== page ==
Gabby Barrett, “Chapter & Verse,” – Album Review

It’s always evident to listeners that Gabby Barrett’s music intertwines with faith. In most of her songs, there’s a clear glimpse into the religious side of her life that is blended carefully with family ties and the childhood innocence of her younger years. Barrett has mastered making a song for everyone, whether it be the mistakes you make along the road of life or the love of your life sitting in a church pew next to you. 

Gabby Barrett’s second studio album is another deep dive into the Pennsylvanian’s family life and spiritual journeyThe album features 13 songs and a doxology that takes you through an event roller coaster. It’s not hard to pinpoint what this album is about; there are several songs about her relationship with her husband, Cade Foehner. In “Cowboy Back” and “You’re My Texas,” you get a clear image of who Cade is: he wears Carhartts, says “Yes ma’am,” and is generally a real man. The two aforementioned tracks, in particular, are nothing groundbreaking, but they’re quintessential love songs that could find extensive reach based on the premise. “Cowboy Back,” in particular, has a very catchy rhythm and draws a lot of its instrumental influence from early 2000s country, which helps it stick out amongst the pack. Even so, these songs are a little boring and feel forced. 

The album opens up with “The Chapter,” a lovely song that takes you through a few phases of Barrett’s life, and how each one is just a “chapter.” It’s a very soothing song, and Barrett’s vocals, as always, are fantastic. The song has a large squad of all-star wordsmiths, with Barrett, Hillary Lindsay, Jon Nite, and Ross Copperman putting together one of the album’s highlights. 

One of the most significant disappointments of the album is “Dance Like No One’s Watching,” written by Luke Combs, James McNair, and Emily Weisband; it’s excellent in every aspect, except for the vocals, which is strange for a Gabby Barrett track. It tells the story of a father talking to his daughter, telling her to be independent and carefree. For such a great premise with a soulful instrumental piece and Luke Combs’s accompanying vocals, it sounds like Barrett toned herself down to match up with the deeper Combs. But when Combs’s vocals aren’t around, Barrett takes the front stage and rips this song, which sounds fantastic; in an extremely rare twist, this song probably would’ve been better without Luke’s vocals. That said, it’s a tremendous father-daughter song that’ll stand the test of time and will likely emerge as one of the more memorable cuts of this album.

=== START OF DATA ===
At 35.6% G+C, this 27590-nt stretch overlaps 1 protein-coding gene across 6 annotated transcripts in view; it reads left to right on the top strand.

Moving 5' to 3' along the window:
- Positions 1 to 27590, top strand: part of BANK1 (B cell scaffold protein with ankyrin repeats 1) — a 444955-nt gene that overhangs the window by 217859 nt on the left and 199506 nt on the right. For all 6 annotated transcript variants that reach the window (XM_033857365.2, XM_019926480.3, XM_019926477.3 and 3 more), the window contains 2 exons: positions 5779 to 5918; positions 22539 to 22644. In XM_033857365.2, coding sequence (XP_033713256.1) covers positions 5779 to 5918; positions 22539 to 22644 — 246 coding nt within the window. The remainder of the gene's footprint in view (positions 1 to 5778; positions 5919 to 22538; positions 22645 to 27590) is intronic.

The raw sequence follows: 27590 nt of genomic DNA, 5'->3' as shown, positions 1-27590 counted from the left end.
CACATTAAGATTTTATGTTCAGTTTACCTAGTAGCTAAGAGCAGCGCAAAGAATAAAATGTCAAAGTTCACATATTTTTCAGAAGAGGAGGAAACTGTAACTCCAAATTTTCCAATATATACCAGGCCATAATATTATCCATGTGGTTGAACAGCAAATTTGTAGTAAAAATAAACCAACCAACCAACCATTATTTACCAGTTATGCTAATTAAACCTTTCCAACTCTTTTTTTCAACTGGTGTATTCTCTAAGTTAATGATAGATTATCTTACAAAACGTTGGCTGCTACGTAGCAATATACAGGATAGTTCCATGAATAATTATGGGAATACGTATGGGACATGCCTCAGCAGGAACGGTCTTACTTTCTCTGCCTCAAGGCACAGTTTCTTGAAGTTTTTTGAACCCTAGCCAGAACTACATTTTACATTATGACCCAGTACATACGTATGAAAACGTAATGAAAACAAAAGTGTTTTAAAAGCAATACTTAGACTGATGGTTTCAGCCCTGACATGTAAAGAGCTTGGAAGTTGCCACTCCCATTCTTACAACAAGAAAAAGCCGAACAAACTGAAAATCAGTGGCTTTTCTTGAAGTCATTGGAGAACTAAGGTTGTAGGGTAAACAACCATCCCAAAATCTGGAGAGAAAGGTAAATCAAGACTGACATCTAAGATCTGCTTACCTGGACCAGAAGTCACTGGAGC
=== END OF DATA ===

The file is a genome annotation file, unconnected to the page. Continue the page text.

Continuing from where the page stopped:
Overall, this entire album is good; songs like “Glory Days” and “Growin’ Up Raising You” are fantastic tracks with radio potential. You have songs like “Hard to Read” and “Jesus On A Train,” which are soothing and catchy, but even with so many commendable songs, there still seems to be a missing piece. This album is missing that “it” factor that pulls the record together to separate it from the rest of mainstream country music. “Dance Like No One’s Watching” could be that song, but it doesn’t feel like it right now. This album does a solid job putting Barrett’s life all out on the shelf but doesn’t stand tall as a full body of work. You just wish that there was more in the way of cool instrumental moments and fun wordplay to put this album over the top. All-in-all, this album is so close to being a career album for Barrett, and it’s certainly worth checking out. There is a lot of good but not enough great. 


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